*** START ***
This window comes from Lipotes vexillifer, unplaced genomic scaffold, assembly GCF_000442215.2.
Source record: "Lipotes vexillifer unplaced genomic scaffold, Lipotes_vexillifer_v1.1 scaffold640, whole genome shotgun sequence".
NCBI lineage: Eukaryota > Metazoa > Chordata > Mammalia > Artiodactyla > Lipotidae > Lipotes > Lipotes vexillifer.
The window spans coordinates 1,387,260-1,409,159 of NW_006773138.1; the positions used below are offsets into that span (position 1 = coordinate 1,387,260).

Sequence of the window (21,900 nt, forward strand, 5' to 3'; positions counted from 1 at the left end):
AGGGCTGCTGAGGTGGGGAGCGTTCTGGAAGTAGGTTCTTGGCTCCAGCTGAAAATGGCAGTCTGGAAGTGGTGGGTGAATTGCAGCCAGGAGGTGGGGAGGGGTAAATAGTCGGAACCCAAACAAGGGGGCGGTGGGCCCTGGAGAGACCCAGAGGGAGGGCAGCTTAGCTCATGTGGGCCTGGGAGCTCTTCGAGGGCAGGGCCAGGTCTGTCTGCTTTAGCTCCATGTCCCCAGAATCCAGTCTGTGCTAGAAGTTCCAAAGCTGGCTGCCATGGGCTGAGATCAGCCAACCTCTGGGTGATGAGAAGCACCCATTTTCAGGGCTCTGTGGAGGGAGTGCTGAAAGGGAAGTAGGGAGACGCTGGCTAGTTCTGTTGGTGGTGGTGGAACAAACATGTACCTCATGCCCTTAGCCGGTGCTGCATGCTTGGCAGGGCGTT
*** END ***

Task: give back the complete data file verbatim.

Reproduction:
This window comes from Lipotes vexillifer, unplaced genomic scaffold, assembly GCF_000442215.2.
Source record: "Lipotes vexillifer unplaced genomic scaffold, Lipotes_vexillifer_v1.1 scaffold640, whole genome shotgun sequence".
NCBI lineage: Eukaryota > Metazoa > Chordata > Mammalia > Artiodactyla > Lipotidae > Lipotes > Lipotes vexillifer.
The window spans coordinates 1,387,260-1,409,159 of NW_006773138.1; the positions used below are offsets into that span (position 1 = coordinate 1,387,260).

Sequence of the window (21,900 nt, forward strand, 5' to 3'; positions counted from 1 at the left end):
AGGGCTGCTGAGGTGGGGAGCGTTCTGGAAGTAGGTTCTTGGCTCCAGCTGAAAATGGCAGTCTGGAAGTGGTGGGTGAATTGCAGCCAGGAGGTGGGGAGGGGTAAATAGTCGGAACCCAAACAAGGGGGCGGTGGGCCCTGGAGAGACCCAGAGGGAGGGCAGCTTAGCTCATGTGGGCCTGGGAGCTCTTCGAGGGCAGGGCCAGGTCTGTCTGCTTTAGCTCCATGTCCCCAGAATCCAGTCTGTGCTAGAAGTTCCAAAGCTGGCTGCCATGGGCTGAGATCAGCCAACCTCTGGGTGATGAGAAGCACCCATTTTCAGGGCTCTGTGGAGGGAGTGCTGAAAGGGAAGTAGGGAGACGCTGGCTAGTTCTGTTGGTGGTGGTGGAACAAACATGTACCTCATGCCCTTAGCCGGTGCTGCATGCTTGGCAGGGCGTT